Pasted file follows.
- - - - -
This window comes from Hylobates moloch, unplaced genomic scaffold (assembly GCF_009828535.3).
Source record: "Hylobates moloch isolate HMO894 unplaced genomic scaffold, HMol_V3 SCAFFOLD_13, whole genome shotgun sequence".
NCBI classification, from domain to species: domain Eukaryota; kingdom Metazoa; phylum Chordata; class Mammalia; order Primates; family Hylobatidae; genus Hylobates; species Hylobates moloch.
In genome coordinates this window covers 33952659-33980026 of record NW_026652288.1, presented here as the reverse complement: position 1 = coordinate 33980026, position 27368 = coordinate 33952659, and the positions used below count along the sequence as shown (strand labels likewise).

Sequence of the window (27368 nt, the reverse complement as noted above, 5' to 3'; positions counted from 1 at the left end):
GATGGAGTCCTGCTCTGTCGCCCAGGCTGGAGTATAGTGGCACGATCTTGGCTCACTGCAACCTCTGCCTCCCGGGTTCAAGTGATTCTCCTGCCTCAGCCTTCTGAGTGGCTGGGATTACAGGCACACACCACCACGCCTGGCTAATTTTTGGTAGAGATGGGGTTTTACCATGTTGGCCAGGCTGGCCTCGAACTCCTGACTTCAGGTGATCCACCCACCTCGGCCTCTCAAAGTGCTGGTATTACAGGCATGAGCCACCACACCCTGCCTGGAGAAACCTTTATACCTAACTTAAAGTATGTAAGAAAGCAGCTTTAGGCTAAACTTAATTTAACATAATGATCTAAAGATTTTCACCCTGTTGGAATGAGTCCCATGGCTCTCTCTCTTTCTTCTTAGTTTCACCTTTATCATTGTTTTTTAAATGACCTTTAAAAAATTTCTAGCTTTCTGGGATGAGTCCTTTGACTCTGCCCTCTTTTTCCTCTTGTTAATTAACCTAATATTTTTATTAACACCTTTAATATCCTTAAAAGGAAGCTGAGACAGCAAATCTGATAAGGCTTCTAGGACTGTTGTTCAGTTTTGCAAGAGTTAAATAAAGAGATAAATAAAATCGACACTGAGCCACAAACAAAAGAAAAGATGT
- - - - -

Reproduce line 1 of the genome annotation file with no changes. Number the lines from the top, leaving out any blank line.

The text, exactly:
This window comes from Hylobates moloch, unplaced genomic scaffold (assembly GCF_009828535.3).